Hiatal hernia, what happens after the surgery?

Written by: Dr. José María Raventós Negra
Published: | Updated: 15/11/2018
Edited by: Top Doctors®

In a previous article we talked about what is the reflux and what is a hiatal hernia operation?. In this second part, he details how post-operative is, one of the aspects of this surgery that most concerns patients.

A patient who must undergo the operation of the Hiatal Hernia, usually, will enter the same day of the intervention and preoperatively the preoperative tests will have been performed previously . You must be fasting 8 hours before the intervention that is performed under general anesthesia. After the operation you will remain in the postoperative resuscitation unit until you are fully awake.

In a very small number of cases, laparoscopic technique is not possible. This may be due to the difficulty of a correct visualization or in the management of the organs. Some factors that increase the possibility of having to convert laparoscopic surgery into open surgery are obesity or the history of previous abdominal surgery that causes adhesions or bleeding during the operation. The decision to perform conventional open surgery resides with the surgeon before or during surgery and is a measure to preserve the patient's health.


Side effects and risks


Most patients who undergo surgery are free of the previous symptoms of reflux and side effects are scarce. Some patients have swallowing difficulty that usually resolves spontaneously in a few weeks. Other patients report difficulty in belching or vomiting with a feeling of fullness. It is also strange that patients show little improvement in their reflux.

This surgery is considered as little dangerous and complications can rarely occur such as:

- Adverse reactions to anesthesia

- Bleeding

- Lesion of the esophagus, spleen or stomach

- Wound infection

It is important to discuss the risks and alternatives beforehand with the surgeon, it may happen that the risk of the surgery is less than the conservative treatment.

Diet and care

The diet starts a few hours after the intervention and increases progressively. Occasionally it is necessary to perform a radiological transit test before starting the diet. Although postoperative pain is usually mild, some patients require analgesic medication.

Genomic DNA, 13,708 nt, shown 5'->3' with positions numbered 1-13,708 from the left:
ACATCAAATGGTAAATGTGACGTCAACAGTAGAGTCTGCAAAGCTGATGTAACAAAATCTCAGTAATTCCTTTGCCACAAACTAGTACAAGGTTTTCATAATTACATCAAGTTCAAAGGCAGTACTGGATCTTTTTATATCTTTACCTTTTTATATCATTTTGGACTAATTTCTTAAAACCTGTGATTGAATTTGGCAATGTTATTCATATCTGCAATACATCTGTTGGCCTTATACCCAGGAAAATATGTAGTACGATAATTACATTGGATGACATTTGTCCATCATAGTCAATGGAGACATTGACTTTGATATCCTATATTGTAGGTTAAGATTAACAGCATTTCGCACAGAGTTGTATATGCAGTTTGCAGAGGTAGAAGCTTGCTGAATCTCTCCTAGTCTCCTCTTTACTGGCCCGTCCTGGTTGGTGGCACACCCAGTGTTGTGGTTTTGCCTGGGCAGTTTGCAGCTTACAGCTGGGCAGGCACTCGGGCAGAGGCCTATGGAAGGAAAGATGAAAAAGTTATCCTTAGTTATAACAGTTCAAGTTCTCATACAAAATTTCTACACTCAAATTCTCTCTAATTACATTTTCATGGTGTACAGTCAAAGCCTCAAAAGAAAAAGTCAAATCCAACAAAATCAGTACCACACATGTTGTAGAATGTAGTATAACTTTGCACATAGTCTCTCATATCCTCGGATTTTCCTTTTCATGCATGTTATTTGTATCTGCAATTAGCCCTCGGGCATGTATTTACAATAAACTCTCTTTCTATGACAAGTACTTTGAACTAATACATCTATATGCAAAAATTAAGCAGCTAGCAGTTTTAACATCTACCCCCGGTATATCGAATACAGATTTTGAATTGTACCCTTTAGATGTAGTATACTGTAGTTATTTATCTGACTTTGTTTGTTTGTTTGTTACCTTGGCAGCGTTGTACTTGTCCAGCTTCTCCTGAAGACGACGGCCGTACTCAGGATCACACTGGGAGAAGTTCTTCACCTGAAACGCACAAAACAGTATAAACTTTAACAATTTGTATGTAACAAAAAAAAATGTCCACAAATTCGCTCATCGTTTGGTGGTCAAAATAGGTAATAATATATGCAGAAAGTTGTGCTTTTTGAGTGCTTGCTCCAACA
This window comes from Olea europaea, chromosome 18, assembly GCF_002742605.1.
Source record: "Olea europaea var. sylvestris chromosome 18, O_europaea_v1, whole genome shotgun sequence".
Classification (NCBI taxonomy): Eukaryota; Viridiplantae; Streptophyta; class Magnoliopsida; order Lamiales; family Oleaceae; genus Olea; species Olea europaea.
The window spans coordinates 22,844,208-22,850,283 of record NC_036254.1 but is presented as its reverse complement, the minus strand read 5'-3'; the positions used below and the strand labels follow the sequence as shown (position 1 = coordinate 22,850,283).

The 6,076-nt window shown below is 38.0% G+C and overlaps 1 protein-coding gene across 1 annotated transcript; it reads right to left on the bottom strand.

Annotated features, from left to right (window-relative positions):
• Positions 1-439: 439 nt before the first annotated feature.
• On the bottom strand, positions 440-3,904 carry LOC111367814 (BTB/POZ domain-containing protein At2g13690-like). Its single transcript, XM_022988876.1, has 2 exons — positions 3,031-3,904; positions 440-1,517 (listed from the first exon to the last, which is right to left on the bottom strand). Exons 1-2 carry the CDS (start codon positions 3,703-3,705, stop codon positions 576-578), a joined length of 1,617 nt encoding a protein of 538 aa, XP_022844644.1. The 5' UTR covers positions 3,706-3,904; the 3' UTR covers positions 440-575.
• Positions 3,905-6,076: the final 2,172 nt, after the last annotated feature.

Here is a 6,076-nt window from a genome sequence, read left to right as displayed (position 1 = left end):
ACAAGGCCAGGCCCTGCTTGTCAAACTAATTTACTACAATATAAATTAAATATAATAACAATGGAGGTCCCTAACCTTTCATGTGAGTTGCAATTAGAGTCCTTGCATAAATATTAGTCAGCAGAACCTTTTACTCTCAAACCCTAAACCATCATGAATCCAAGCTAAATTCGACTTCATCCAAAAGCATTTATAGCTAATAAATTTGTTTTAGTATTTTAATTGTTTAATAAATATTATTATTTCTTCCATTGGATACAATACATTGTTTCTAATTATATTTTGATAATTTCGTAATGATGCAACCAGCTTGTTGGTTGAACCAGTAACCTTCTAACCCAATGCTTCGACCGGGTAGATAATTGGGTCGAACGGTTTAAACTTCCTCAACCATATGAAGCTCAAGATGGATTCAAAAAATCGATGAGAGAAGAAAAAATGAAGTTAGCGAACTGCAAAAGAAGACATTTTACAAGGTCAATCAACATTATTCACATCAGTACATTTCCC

Hospital admission is usually 48 hours. Once at home, the patient is advised to perform a light activity and after a week can begin to perform a normal activity, walking, working, driving etc.

Once the doctor indicates that the antacid medication is stopped, it is not necessary to control the patient in the consultation until after 8 to 14 days.

When to turn to your surgeon?

- If you have a fever of over 38ºC or chills.

- Yes you have bleeding or discharge of "pus" from a wound

- Redness and progressive swelling around a wound

- Increase in volume or progressive distension of the abdomen. Pain that does not calm with the analgesics that have been prescribed

- Difficulty breathing or persistent cough

- Persistent difficulty swallowing or drinking liquids


Surgical Associated Surgeons


*Translated with Google translator. We apologize for any imperfection

By Dr. José María Raventós Negra

Dr. José Mª Raventós has a degree in Medicine and Surgery from the Universities of Barcelona (1975) and Minnesota (1979). Specialized in general, digestive and endocrine surgery at the Mayo Clinic (United States, 1978-1982). In his daily practice he gives a particular dedication to surgery of the thyroid and parathyroid glands and other endocrine glands as well as in advanced laparoscopic surgery: gallbladder, appendix, colon, liver, spleen, adrenal gland.

*Translated with Google translator. We apologize for any imperfection

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